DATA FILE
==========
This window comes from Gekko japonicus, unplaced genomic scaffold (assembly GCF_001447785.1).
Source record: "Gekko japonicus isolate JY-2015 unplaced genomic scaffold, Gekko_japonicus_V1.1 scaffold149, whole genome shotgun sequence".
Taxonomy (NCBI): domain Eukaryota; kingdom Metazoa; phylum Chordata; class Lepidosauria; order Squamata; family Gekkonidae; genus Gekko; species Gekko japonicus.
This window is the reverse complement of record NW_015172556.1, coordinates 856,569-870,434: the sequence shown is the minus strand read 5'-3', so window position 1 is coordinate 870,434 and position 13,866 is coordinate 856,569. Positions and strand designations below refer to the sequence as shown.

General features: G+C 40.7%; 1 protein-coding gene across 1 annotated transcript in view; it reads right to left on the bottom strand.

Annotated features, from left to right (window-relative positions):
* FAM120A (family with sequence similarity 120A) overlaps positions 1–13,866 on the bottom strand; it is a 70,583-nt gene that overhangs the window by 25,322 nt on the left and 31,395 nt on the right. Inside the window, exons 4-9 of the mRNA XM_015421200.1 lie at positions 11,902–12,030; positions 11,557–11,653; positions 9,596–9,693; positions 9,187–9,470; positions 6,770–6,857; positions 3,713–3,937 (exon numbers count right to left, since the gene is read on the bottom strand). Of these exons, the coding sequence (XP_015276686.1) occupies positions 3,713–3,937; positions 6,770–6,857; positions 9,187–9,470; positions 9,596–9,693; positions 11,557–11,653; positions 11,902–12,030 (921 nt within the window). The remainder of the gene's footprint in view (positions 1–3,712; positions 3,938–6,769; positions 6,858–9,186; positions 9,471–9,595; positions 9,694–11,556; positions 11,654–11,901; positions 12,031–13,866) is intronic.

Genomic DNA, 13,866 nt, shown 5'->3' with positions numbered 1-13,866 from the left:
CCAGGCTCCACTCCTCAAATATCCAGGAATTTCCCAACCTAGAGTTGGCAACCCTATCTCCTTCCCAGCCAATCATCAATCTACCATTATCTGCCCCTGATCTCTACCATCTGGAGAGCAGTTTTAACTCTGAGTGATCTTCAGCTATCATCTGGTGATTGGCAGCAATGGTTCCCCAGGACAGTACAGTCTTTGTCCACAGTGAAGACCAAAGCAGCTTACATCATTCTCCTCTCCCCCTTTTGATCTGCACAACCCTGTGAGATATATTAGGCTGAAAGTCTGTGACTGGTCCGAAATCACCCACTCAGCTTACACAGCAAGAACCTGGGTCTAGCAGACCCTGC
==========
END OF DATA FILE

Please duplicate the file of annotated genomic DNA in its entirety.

This window comes from Gekko japonicus, unplaced genomic scaffold (assembly GCF_001447785.1).
Source record: "Gekko japonicus isolate JY-2015 unplaced genomic scaffold, Gekko_japonicus_V1.1 scaffold149, whole genome shotgun sequence".
Taxonomy (NCBI): domain Eukaryota; kingdom Metazoa; phylum Chordata; class Lepidosauria; order Squamata; family Gekkonidae; genus Gekko; species Gekko japonicus.
This window is the reverse complement of record NW_015172556.1, coordinates 856,569-870,434: the sequence shown is the minus strand read 5'-3', so window position 1 is coordinate 870,434 and position 13,866 is coordinate 856,569. Positions and strand designations below refer to the sequence as shown.

General features: G+C 40.7%; 1 protein-coding gene across 1 annotated transcript in view; it reads right to left on the bottom strand.

Annotated features, from left to right (window-relative positions):
* FAM120A (family with sequence similarity 120A) overlaps positions 1–13,866 on the bottom strand; it is a 70,583-nt gene that overhangs the window by 25,322 nt on the left and 31,395 nt on the right. Inside the window, exons 4-9 of the mRNA XM_015421200.1 lie at positions 11,902–12,030; positions 11,557–11,653; positions 9,596–9,693; positions 9,187–9,470; positions 6,770–6,857; positions 3,713–3,937 (exon numbers count right to left, since the gene is read on the bottom strand). Of these exons, the coding sequence (XP_015276686.1) occupies positions 3,713–3,937; positions 6,770–6,857; positions 9,187–9,470; positions 9,596–9,693; positions 11,557–11,653; positions 11,902–12,030 (921 nt within the window). The remainder of the gene's footprint in view (positions 1–3,712; positions 3,938–6,769; positions 6,858–9,186; positions 9,471–9,595; positions 9,694–11,556; positions 11,654–11,901; positions 12,031–13,866) is intronic.

Genomic DNA, 13,866 nt, shown 5'->3' with positions numbered 1-13,866 from the left:
CCAGGCTCCACTCCTCAAATATCCAGGAATTTCCCAACCTAGAGTTGGCAACCCTATCTCCTTCCCAGCCAATCATCAATCTACCATTATCTGCCCCTGATCTCTACCATCTGGAGAGCAGTTTTAACTCTGAGTGATCTTCAGCTATCATCTGGTGATTGGCAGCAATGGTTCCCCAGGACAGTACAGTCTTTGTCCACAGTGAAGACCAAAGCAGCTTACATCATTCTCCTCTCCCCCTTTTGATCTGCACAACCCTGTGAGATATATTAGGCTGAAAGTCTGTGACTGGTCCGAAATCACCCACTCAGCTTACACAGCAAGAACCTGGGTCTAGCAGACCCTGC